1. Revolution (1968)
I’ve been watching a lot of documentaries on the current economic collapse and/or bail-out of the banking industry lately. Some of them have been widely respected in the media as factual and some are conspiracy themed – lo-fi Youtube finds.
In my searching and digging I stumbled across what might be one the most visually stunning and beautiful glimpses of an American revolution I’ve ever seen. Aptly titled Revolution, filmmaker Jack O’Oconnell puts you right smack in the heart of the Haight-Ashbury scene in the late 60s. You’re inside hippie-communes. You’re at Solstice Festivals. You go on acid trips (and really feel like you’re on them too) and you hear over and over the music of change – raw and real Rock and Roll.
Interview after interview, you’re thrown deeper into this revolution’s spirit. Swirling colors, analog projected freak-outs, bands chugging through psychedelic journeys. This films sums up the hippie movement like no other film ever has to me – including the Woodstock documentary.
At a time where I personally have taken much inspiration from Occupy movements around the country – this film really hit home and at the right time. Our current youth is no different than the youth of the 60s. We all want peace, social justice, a fair decent living, a place to do our art and a raised level of consciousness.
At one memorable point in the film, an unnamed Puppeteer and theatre director says:
“We do it. We live it, all the time. We survive and we work hard… We pay our actors about $5 a performance. You can live on $25 a week. That’s assuming you’re doing something you’re interested in and something that’s valuable. If you’re not doing something that’s interesting, then you got to get a lot of money, Mac! You got to make a fortune to keep a boring job.”
I think that’s the same spirit artists, musicians, writers and free thinkers of our current youthful generation operate in. We want meaningful lives. And we’re about to go through another major American revolution to make sure we have them.
It just so happens that the novel I’d like to recommend came out in 1968 as well. Richard Brautigan writes short, poignant sentences throughout In Watermelon Sugar that strike you as absurd and deeply meaningful – you need to pause and mediate over each one. Right away he puts you in this mystical world where emotions are strong, people live simple lives and food is a communal, spiritual facet of daily life.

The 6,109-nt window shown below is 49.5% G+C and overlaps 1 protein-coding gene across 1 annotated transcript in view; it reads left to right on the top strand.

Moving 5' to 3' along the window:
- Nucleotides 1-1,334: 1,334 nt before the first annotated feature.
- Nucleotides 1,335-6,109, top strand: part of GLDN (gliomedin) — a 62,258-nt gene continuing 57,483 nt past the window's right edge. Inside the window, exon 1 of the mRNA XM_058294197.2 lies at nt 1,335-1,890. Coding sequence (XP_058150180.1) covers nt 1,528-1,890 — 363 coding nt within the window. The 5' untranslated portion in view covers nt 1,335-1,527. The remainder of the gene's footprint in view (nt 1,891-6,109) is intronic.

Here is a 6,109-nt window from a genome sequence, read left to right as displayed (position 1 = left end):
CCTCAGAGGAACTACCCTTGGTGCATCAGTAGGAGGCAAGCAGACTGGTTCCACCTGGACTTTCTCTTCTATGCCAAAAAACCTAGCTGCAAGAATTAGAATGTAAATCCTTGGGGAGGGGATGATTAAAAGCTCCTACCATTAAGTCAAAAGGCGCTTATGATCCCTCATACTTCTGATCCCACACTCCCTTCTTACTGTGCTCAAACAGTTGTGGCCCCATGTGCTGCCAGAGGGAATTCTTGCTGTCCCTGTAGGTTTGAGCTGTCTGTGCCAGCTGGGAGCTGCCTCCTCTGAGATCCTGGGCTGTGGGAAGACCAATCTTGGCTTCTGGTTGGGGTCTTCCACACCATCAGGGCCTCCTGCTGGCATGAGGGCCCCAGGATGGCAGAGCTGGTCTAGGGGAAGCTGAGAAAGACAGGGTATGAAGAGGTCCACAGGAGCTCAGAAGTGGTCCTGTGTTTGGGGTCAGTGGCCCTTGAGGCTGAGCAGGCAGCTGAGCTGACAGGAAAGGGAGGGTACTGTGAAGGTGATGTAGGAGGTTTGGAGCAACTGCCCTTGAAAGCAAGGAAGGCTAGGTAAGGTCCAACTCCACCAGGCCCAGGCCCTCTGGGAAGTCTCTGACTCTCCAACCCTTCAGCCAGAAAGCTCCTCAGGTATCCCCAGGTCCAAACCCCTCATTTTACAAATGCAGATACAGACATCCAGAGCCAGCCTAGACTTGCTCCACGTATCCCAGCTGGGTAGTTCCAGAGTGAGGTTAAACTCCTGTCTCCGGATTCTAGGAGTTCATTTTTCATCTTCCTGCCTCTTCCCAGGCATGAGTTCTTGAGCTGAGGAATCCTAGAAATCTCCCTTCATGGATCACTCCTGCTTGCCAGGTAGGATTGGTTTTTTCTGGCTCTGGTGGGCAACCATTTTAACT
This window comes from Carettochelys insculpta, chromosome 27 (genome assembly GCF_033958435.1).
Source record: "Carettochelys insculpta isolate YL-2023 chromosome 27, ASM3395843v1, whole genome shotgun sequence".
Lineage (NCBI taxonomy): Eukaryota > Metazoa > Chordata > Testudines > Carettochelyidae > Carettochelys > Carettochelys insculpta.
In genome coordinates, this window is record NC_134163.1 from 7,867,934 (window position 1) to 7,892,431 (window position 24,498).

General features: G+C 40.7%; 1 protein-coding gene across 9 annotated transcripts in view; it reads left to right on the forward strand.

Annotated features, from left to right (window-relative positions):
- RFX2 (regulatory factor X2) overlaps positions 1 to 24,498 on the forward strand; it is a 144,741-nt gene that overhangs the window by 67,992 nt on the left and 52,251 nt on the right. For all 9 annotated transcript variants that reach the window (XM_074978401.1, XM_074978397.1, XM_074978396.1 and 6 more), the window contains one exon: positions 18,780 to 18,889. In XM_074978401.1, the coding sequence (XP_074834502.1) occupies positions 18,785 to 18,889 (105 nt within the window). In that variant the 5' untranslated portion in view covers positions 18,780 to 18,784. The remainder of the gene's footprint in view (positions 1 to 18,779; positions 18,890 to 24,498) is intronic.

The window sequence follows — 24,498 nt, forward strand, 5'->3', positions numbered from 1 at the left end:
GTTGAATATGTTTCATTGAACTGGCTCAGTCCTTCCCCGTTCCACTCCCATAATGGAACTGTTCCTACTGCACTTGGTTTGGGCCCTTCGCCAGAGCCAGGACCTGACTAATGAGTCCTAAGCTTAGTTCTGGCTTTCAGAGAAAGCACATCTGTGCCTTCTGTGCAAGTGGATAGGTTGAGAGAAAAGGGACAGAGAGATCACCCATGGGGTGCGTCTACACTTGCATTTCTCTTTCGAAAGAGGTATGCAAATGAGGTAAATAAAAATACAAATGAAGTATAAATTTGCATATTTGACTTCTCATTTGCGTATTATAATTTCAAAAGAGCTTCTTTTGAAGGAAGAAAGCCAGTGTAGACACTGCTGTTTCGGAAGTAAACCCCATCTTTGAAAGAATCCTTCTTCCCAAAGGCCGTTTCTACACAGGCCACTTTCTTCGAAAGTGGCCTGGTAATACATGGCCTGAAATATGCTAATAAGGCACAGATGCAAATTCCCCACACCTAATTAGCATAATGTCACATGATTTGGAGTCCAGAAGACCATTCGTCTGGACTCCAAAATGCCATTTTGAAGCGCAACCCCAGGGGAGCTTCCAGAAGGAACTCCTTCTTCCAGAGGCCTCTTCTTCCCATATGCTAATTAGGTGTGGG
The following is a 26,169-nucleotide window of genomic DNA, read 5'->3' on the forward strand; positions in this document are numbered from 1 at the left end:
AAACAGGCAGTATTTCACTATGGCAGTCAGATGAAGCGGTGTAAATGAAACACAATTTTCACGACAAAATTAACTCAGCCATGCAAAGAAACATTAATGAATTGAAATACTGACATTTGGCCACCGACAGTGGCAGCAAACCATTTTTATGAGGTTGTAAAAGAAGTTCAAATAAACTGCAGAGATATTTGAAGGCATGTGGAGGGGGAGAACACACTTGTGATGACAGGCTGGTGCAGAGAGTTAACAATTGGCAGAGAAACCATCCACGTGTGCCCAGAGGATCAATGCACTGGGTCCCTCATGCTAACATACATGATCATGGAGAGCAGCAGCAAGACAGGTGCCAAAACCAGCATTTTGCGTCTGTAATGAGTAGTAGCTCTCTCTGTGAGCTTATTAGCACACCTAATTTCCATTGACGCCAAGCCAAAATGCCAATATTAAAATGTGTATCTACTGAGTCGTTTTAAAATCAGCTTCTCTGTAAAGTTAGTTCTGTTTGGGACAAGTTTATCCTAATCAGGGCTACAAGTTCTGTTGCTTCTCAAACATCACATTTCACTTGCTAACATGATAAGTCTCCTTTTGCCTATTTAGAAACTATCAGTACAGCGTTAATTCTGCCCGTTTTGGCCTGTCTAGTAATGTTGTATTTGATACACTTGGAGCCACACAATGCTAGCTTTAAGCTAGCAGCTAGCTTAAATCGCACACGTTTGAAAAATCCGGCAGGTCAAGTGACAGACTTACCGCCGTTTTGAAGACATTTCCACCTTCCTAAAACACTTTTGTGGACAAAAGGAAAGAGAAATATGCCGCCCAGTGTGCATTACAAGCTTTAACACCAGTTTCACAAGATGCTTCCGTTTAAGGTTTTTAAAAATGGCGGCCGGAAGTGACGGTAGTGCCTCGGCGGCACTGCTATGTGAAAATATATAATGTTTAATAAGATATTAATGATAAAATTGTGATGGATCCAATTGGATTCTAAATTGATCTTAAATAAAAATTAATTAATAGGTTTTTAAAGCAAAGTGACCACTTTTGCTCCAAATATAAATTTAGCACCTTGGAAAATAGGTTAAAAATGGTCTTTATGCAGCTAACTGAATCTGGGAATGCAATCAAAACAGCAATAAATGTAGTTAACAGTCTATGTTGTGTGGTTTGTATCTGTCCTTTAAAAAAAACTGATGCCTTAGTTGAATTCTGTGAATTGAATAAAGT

There’s a dark bridge, loose and dangerous to cross. There are psychedelic talking tigers, so evil and satanic-feeling, that just writing about them right now brings chills to my spine.
And there is a broken-down love. In Watermelon Sugar is a story about the confusing transcendence of being in love, feeling love, and not being sure if love really exists. Then again, does anything really exist in iDEATH or inBOIL, the towns where it all takes place?
The sky changes color. The sun changes color. Some things can be predicted. Some cannot. This book is a real trip. A true meditation. It is short and takes only a day or two to read at most.
I suggest reading a section then going on a walk through the park and imagining yourself in that world. You start thinking you hear the tigers hiding in the bushes.
3. Creep on Creepin’ On, Timber Timbre (2011)
1968 was an important year in America. The true culmination of a historic counter-cultural youth movement and a mass awakening of spirit and mind. As we approach the dawn of “Twenty-Twelve” – I can feel in my heart another vast change upon this land. A call to get back to nature. A call to listen to the darker side of life and explore it and create something beautiful out of it. To create art out of this confusing world where institutions of all sorts have been collapsing before our very eyes – financial, religions, sports, consumer, and governmental institutions.
The human sprit cannot be defeated – and to me that’s what Timber Timbre’s 2011 album Creep on Creepin’ On is partially about. These guys are Canadian and they’re on the same page. We all see the change a’ coming.
The album stomps right into “Bad Ritual” – a twisted Motown groove with a beautiful lyrical confession. “Let’s keep looking ahead,” Taylor Kirk sings. Violins cascade over the epic last chorus. Then it gets instantly insane. “Obelisk,” the second track, is an Edgar Allen Poe heartbeat, mixed with a demented orchestra. A truly “creepy” tune (this album’s filled with them). But right away, track three, the title track, takes you back to a lighter a pop state of being. Wooo – this album is an emotional acid trip in itself. It spirals deeper and deeper and really sucks you in. A truly psychedelic masterpiece. There’s 50’s pop, Phil Spector string sections, smooth sax solos, great phrases and there’s my favorite thing ever – the song “Black Water” is a giant sigh. “All I need is some sunshine” the chorus repeats. I sigh when I hear it. And I say “Yes – all we need is a little sunshine right now in this world.”
PS – I dare you to take all 3 of these recommendations in the same week. Yow-Za!
Brooklyn’s backwords blends modern psychedelics with folk rock, 60s pop and a myriad of sonic surprises. THE L MAGAZINE calls it, “Twangy Americana” and “70s psych rock” and THE DELI MAGAZINE concedes, “They sure are doing something nobody else we are aware of is doing in NYC right now: unpretentious, mellow psych folk that speaks to the heart.”
backwords will release their sophomore full length, By The Neck on March 6, 2012.